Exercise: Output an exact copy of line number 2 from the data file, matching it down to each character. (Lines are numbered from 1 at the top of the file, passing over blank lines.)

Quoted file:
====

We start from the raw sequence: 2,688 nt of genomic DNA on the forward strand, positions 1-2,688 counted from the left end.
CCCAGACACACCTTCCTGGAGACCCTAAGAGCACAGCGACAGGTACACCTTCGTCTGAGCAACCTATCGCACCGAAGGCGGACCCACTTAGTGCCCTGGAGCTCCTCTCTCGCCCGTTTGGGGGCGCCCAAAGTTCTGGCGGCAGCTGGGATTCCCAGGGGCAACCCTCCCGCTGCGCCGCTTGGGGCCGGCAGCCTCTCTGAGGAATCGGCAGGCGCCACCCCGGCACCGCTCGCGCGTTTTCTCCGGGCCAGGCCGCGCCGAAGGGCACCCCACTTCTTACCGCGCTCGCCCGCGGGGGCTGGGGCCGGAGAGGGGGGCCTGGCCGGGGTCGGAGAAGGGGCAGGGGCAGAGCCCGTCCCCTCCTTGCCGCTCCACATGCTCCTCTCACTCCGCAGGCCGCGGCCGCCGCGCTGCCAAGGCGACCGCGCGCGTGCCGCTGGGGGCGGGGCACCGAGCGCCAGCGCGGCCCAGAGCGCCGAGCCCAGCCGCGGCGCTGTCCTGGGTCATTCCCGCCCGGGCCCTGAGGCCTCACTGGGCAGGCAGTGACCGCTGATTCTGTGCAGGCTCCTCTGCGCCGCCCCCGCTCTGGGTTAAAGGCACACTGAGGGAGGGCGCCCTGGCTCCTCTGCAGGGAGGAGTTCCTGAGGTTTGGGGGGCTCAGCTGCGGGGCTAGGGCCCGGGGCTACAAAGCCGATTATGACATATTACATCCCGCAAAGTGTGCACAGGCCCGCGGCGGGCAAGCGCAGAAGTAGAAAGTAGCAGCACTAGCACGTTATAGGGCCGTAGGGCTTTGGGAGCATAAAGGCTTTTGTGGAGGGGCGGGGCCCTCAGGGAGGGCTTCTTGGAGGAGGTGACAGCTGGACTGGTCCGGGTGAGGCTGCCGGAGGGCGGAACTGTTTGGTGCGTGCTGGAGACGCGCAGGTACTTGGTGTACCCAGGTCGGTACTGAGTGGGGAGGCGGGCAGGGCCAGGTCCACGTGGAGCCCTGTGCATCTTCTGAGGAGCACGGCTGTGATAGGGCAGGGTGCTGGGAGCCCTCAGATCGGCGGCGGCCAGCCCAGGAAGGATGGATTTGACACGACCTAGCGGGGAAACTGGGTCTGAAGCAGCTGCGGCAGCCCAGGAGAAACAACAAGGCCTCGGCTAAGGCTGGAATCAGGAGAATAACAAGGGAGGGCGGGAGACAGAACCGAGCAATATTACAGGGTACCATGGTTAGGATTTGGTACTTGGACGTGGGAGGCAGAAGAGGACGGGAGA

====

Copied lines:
CCCAGACACACCTTCCTGGAGACCCTAAGAGCACAGCGACAGGTACACCTTCGTCTGAGCAACCTATCGCACCGAAGGCGGACCCACTTAGTGCCCTGGAGCTCCTCTCTCGCCCGTTTGGGGGCGCCCAAAGTTCTGGCGGCAGCTGGGATTCCCAGGGGCAACCCTCCCGCTGCGCCGCTTGGGGCCGGCAGCCTCTCTGAGGAATCGGCAGGCGCCACCCCGGCACCGCTCGCGCGTTTTCTCCGGGCCAGGCCGCGCCGAAGGGCACCCCACTTCTTACCGCGCTCGCCCGCGGGGGCTGGGGCCGGAGAGGGGGGCCTGGCCGGGGTCGGAGAAGGGGCAGGGGCAGAGCCCGTCCCCTCCTTGCCGCTCCACATGCTCCTCTCACTCCGCAGGCCGCGGCCGCCGCGCTGCCAAGGCGACCGCGCGCGTGCCGCTGGGGGCGGGGCACCGAGCGCCAGCGCGGCCCAGAGCGCCGAGCCCAGCCGCGGCGCTGTCCTGGGTCATTCCCGCCCGGGCCCTGAGGCCTCACTGGGCAGGCAGTGACCGCTGATTCTGTGCAGGCTCCTCTGCGCCGCCCCCGCTCTGGGTTAAAGGCACACTGAGGGAGGGCGCCCTGGCTCCTCTGCAGGGAGGAGTTCCTGAGGTTTGGGGGGCTCAGCTGCGGGGCTAGGGCCCGGGGCTACAAAGCCGATTATGACATATTACATCCCGCAAAGTGTGCACAGGCCCGCGGCGGGCAAGCGCAGAAGTAGAAAGTAGCAGCACTAGCACGTTATAGGGCCGTAGGGCTTTGGGAGCATAAAGGCTTTTGTGGAGGGGCGGGGCCCTCAGGGAGGGCTTCTTGGAGGAGGTGACAGCTGGACTGGTCCGGGTGAGGCTGCCGGAGGGCGGAACTGTTTGGTGCGTGCTGGAGACGCGCAGGTACTTGGTGTACCCAGGTCGGTACTGAGTGGGGAGGCGGGCAGGGCCAGGTCCACGTGGAGCCCTGTGCATCTTCTGAGGAGCACGGCTGTGATAGGGCAGGGTGCTGGGAGCCCTCAGATCGGCGGCGGCCAGCCCAGGAAGGATGGATTTGACACGACCTAGCGGGGAAACTGGGTCTGAAGCAGCTGCGGCAGCCCAGGAGAAACAACAAGGCCTCGGCTAAGGCTGGAATCAGGAGAATAACAAGGGAGGGCGGGAGACAGAACCGAGCAATATTACAGGGTACCATGGTTAGGATTTGGTACTTGGACGTGGGAGGCAGAAGAGGACGGGAGA